As opposed to what, enablers?

A Followup To Dr. Chris Keefer's Brave Stance

The other day I posted a link to a remarkable video showing Dr. Chris Keefer interrupting Natural Resources Minister Joe Oliver's announcement at Toronto General hospital to protest Bill C-31, the legislation that will deny to those claiming refugee-status life saving drugs.

Bernie Farber has written a piece in The Huffington Post lauding the doctor's courage and integrity as he further explores the implications of this legislation.

The Toronto District School Board's Political Response

While hardly surprising, the decision of TDSB chair, Chris Bolton, to have a facilities committee look into The Star's embarrassing revelations about its inappropriate and very costly relationship with Jimmy Hazel's Maintenance and Construction Skilled Trades Council is wholly inadequate.

As today's Star editorial tartly observes, It was exactly what taxpayers have learned to expect from politicians facing embarrassing revelations.

Yet another indication of an organization in deep decline.

The Ongoing Failure Of Toronto's Chief Magistrate

Admittedly, the ideological girth of Toronto's chief magistrate makes him an easy target. Always outspoken, heedless of who he offends, with the political instincts of a brawler, Rob Ford has made it abundantly clear to most that he is incapable of growing in the job.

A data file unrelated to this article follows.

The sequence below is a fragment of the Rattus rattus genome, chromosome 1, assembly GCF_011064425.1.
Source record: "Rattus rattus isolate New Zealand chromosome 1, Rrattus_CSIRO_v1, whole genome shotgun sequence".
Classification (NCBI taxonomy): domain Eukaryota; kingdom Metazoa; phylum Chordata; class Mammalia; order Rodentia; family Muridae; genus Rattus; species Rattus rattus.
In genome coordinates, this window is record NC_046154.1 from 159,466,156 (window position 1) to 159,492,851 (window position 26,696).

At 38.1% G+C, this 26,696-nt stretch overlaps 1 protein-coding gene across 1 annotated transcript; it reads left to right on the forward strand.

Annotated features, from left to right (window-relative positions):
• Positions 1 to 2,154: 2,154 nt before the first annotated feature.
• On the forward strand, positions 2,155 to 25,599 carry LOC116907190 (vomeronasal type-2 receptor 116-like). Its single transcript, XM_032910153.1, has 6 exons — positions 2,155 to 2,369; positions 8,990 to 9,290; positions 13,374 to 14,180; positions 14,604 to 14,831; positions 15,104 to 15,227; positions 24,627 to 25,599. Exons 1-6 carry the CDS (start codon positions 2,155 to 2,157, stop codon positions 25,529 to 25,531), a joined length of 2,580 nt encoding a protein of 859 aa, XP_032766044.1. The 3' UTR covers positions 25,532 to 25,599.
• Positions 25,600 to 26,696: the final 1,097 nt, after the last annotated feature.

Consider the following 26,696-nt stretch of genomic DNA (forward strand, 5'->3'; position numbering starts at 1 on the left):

But in my view, his problems go beyond his obvious limitations as a leader. There is also a maliciousness about him when it comes to gay people, his refusal to attend the gay pride flag-raising event only the latest symptom.

In her column today, Rosie DiManno skewers Ford's oft-repeated excuse that the Pride parade conflicts with his family's long-standing tradition of gathering at the cottage on the Canada Day weekend, and suggests that if the rumour that he is uncomfortable around the exhibitionism that is a feature of the parade is true, arrangements could easily be made to put the mayor far from “offending’’ participants.

However, I suspect his barely-concealed contempt for the gay populace of Toronto was unwittingly or perhaps intentionally revealed on the final radio show of the season that he shares with brother Doug.

During the program, Doug Ford made the following suggestion:

“We should be as patriotic as anything,” said Councillor Ford. “We should be having a Canada Day parade. We should have the troops going down with us waving the flags,” he said.

Mayor Ford piped in. “I couldn’t agree with you more.”

His brother pledged back, “Next year, let’s make it happen.”

Of course, not a word was said about how such a parade would conflict with the aforementioned family tradition.